I love the flexibility that it offers, in that you can have as many or few elements active as you choose. Technology Bloggers only uses 4 of the 27 functions, and that works fine for us. On my personal philosophy blog, I also use Jetpack and have 8 of the 27 elements active; it is a different blog which benefits from different plugins.
Speed matters. Once upon a time, if a business had a website, it was revolutionary. Now in many cases if a business doesn’t have a website, it will usually suffer as a result.
When the internet was in its infancy, speed wasn’t really on the agenda. If your site loaded super fast (remember we are still in the days of 56kbps/dial-up internet access here) great. If it didn’t, people would be prepared to wait.
Nowadays there are so many different websites offering such similar information, if your site is slow, your traffic (or as I prefer to call it visitor numbers, or even better: people) will suffer as a result. There are countless studies into this, almost all of which conclude that the slower a site is, the fewer visitors it has.
Furthermore, speed is starting to become an evermore important search engine ranking factor – if your site is slow, you are less likely to rank at the top.
Okay, you get the point: today speed matters.
This all takes time, and every extra byte and file that is requested will slow down the page load time.
One way to reduce the size of the page is to reduce the amount of files – and the size of those files – that are fetched. We make every effort to ensure that our locally loaded scripts are as condensed as possible, so your browser doesn’t have to request dozens of files, just one or two.
We have also combined several images into one file (a CSS sprite), again, so your browser has to fetch fewer files. Take a look at the image below for an example.
Technology Bloggers social icons CSS sprite.
The trouble is, we only have control over internal files. I can’t go and reduce the Tweet button script and add it to one of our existing files, as it is controlled by Twitter, and served via their servers.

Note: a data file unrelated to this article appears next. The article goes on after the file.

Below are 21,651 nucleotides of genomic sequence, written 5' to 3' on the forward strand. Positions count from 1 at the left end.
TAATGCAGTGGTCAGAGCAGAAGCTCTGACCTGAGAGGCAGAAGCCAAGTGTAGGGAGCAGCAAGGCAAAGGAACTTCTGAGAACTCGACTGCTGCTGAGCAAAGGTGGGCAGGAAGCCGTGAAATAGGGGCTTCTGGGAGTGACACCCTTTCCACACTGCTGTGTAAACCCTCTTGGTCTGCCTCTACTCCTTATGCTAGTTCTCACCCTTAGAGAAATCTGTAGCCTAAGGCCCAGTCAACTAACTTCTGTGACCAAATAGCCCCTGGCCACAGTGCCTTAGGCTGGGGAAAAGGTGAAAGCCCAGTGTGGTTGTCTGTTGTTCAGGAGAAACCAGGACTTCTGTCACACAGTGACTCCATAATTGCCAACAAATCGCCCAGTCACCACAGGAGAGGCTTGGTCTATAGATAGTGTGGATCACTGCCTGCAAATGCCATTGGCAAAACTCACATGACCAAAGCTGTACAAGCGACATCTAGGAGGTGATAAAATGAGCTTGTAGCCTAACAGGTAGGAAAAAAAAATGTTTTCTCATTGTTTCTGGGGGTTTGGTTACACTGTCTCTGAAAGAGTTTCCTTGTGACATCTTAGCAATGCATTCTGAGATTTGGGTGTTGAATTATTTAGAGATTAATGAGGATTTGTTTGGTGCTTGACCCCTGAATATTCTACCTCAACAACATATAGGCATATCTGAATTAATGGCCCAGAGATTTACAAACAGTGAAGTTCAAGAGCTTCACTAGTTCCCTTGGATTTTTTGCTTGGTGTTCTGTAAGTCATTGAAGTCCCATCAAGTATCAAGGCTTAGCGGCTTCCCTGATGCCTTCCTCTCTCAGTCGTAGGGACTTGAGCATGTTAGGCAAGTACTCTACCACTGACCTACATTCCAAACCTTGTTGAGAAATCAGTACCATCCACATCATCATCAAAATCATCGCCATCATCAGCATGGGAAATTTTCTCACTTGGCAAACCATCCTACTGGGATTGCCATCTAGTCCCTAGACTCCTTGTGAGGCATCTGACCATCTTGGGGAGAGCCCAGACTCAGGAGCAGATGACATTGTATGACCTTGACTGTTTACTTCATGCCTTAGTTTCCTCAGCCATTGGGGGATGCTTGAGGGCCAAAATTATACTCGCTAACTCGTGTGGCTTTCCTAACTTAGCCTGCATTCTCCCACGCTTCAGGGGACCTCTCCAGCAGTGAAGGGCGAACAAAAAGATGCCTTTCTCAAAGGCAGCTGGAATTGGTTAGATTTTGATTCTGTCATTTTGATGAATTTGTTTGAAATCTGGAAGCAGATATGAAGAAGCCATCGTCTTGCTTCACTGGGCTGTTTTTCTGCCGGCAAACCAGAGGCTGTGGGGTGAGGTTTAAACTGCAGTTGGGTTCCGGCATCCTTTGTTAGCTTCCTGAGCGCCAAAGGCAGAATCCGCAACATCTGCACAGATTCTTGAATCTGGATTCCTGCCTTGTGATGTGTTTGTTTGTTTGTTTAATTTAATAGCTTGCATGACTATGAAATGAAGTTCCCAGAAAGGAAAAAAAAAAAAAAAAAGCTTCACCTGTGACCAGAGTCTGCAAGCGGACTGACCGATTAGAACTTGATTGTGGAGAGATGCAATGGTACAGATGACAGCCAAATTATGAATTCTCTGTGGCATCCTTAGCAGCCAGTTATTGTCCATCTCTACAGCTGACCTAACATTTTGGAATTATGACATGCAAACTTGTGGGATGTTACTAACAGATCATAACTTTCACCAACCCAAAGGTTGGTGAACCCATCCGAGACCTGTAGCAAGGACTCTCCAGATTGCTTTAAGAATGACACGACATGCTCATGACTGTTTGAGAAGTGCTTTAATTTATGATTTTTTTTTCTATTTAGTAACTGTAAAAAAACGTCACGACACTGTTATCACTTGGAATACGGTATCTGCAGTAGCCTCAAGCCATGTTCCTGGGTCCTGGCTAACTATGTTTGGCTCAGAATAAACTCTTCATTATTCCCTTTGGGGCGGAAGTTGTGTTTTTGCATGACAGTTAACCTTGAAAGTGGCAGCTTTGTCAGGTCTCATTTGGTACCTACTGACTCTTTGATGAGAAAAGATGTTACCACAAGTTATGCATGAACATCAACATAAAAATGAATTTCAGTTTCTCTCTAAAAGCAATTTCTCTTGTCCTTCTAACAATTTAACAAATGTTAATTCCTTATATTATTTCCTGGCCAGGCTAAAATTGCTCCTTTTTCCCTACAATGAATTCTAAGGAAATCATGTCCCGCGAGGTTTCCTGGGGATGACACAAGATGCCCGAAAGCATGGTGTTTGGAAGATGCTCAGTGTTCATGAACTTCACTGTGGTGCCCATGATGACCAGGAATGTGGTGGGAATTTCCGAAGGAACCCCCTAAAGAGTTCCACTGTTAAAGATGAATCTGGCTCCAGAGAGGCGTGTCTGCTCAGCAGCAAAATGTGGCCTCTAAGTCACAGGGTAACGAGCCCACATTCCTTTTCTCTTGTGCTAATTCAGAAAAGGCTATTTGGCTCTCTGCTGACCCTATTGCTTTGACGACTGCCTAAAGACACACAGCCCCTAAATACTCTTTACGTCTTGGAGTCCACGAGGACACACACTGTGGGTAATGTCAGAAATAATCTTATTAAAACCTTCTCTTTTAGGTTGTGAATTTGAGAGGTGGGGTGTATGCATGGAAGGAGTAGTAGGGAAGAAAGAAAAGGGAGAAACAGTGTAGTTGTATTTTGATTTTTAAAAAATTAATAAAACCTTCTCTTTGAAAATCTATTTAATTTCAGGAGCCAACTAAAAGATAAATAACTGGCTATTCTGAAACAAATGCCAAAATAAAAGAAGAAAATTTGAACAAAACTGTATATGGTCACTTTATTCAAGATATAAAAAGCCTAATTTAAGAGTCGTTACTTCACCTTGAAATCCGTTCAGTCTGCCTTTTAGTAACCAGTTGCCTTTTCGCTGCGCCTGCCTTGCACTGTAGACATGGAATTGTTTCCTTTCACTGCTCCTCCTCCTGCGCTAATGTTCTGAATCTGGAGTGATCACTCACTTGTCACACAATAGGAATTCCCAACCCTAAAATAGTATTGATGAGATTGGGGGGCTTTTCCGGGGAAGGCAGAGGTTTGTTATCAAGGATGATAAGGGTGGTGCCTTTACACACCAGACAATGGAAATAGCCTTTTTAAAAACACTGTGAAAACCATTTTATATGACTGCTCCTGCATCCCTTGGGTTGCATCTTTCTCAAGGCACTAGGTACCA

Lazy Loading Images
Sometimes slimming down isn’t enough, so one way to prevent the initial load becoming verbose is to delay the loading of images not in view. We use a WordPress plugin called Lazy Load, which only loads images just before they come into view. So if the page has five megabytes of images to load, and four are below the fold, then when the page loads, you will only have to wait for one megabytes worth of images to load; if you don’t scroll down, the other four never get loaded.
Lazy loading images can significantly help improve page load time, as images are usually the biggest files that a website loads, so only loading the vital ones really speeds things up!
Lazy Loading Social Buttons
As I mentioned above, one of the biggest strains on loading is external code, specifically social buttons and sharing buttons.
For a long time now, the ability to offer you the potential to share content and follow us via social media has come at a high price – in terms of loading time. However after a lot of coding and hours of tweaking, our social buttons are now just a tiny (in size) image.
If you take a look at our sidebar, the social buttons sill look very similar to before – Facebook like, Twitter follow and Google Plus recommend all still there – however they now only load the external scripts if you mouse over them. This removes a huge delay when you first load a page, and means we can provide these buttons on every page of the site, with a much smaller speed loss.
At the top of articles, the social buttons there now also load lazily, and only fetch code from the networks when you mouse over the button images.
Technology Bloggers delayed loading social buttons.
Lazy loading social media buttons has dramatically improved the speed of Technology Bloggers, and still enables you to share content when and how you choose.